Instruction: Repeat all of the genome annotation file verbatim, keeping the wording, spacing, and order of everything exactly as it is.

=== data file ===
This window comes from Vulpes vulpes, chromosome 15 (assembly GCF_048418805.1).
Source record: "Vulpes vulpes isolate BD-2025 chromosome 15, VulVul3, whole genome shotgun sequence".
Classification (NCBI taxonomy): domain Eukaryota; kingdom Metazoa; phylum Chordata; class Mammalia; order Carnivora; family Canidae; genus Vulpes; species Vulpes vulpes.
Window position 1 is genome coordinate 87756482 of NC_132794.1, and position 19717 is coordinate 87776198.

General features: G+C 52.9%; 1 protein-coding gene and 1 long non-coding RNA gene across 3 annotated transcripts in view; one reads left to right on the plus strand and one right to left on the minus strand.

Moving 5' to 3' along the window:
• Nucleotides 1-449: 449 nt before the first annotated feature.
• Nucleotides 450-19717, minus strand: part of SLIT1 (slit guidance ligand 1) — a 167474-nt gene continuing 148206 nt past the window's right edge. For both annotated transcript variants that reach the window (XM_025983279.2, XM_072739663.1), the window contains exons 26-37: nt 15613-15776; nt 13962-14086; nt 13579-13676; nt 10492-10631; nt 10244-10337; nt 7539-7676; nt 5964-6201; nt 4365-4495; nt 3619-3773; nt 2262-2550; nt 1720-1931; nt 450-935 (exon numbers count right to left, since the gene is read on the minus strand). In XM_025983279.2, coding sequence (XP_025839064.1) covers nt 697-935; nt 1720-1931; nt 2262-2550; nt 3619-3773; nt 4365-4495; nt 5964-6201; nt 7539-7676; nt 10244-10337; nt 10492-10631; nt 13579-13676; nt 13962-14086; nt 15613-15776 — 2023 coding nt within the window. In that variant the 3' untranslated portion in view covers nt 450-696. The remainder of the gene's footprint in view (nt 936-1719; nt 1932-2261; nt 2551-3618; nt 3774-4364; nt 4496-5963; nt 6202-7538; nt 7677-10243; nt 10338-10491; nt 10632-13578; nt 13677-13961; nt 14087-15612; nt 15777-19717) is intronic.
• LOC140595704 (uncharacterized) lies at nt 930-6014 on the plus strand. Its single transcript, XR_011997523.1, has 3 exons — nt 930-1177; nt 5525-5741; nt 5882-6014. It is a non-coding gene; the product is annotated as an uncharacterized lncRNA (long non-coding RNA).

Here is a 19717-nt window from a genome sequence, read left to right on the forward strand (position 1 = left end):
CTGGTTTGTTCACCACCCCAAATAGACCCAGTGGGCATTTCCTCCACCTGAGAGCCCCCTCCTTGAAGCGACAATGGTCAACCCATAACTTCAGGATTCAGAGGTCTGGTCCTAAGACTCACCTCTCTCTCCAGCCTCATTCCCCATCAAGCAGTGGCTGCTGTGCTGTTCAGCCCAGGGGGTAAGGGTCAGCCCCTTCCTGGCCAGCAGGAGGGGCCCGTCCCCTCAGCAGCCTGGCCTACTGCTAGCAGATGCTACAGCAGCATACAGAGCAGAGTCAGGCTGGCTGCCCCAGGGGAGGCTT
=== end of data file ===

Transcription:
This window comes from Vulpes vulpes, chromosome 15 (assembly GCF_048418805.1).
Source record: "Vulpes vulpes isolate BD-2025 chromosome 15, VulVul3, whole genome shotgun sequence".
Classification (NCBI taxonomy): domain Eukaryota; kingdom Metazoa; phylum Chordata; class Mammalia; order Carnivora; family Canidae; genus Vulpes; species Vulpes vulpes.
Window position 1 is genome coordinate 87756482 of NC_132794.1, and position 19717 is coordinate 87776198.

General features: G+C 52.9%; 1 protein-coding gene and 1 long non-coding RNA gene across 3 annotated transcripts in view; one reads left to right on the plus strand and one right to left on the minus strand.

Moving 5' to 3' along the window:
• Nucleotides 1-449: 449 nt before the first annotated feature.
• Nucleotides 450-19717, minus strand: part of SLIT1 (slit guidance ligand 1) — a 167474-nt gene continuing 148206 nt past the window's right edge. For both annotated transcript variants that reach the window (XM_025983279.2, XM_072739663.1), the window contains exons 26-37: nt 15613-15776; nt 13962-14086; nt 13579-13676; nt 10492-10631; nt 10244-10337; nt 7539-7676; nt 5964-6201; nt 4365-4495; nt 3619-3773; nt 2262-2550; nt 1720-1931; nt 450-935 (exon numbers count right to left, since the gene is read on the minus strand). In XM_025983279.2, coding sequence (XP_025839064.1) covers nt 697-935; nt 1720-1931; nt 2262-2550; nt 3619-3773; nt 4365-4495; nt 5964-6201; nt 7539-7676; nt 10244-10337; nt 10492-10631; nt 13579-13676; nt 13962-14086; nt 15613-15776 — 2023 coding nt within the window. In that variant the 3' untranslated portion in view covers nt 450-696. The remainder of the gene's footprint in view (nt 936-1719; nt 1932-2261; nt 2551-3618; nt 3774-4364; nt 4496-5963; nt 6202-7538; nt 7677-10243; nt 10338-10491; nt 10632-13578; nt 13677-13961; nt 14087-15612; nt 15777-19717) is intronic.
• LOC140595704 (uncharacterized) lies at nt 930-6014 on the plus strand. Its single transcript, XR_011997523.1, has 3 exons — nt 930-1177; nt 5525-5741; nt 5882-6014. It is a non-coding gene; the product is annotated as an uncharacterized lncRNA (long non-coding RNA).

Here is a 19717-nt window from a genome sequence, read left to right on the forward strand (position 1 = left end):
CTGGTTTGTTCACCACCCCAAATAGACCCAGTGGGCATTTCCTCCACCTGAGAGCCCCCTCCTTGAAGCGACAATGGTCAACCCATAACTTCAGGATTCAGAGGTCTGGTCCTAAGACTCACCTCTCTCTCCAGCCTCATTCCCCATCAAGCAGTGGCTGCTGTGCTGTTCAGCCCAGGGGGTAAGGGTCAGCCCCTTCCTGGCCAGCAGGAGGGGCCCGTCCCCTCAGCAGCCTGGCCTACTGCTAGCAGATGCTACAGCAGCATACAGAGCAGAGTCAGGCTGGCTGCCCCAGGGGAGGCTT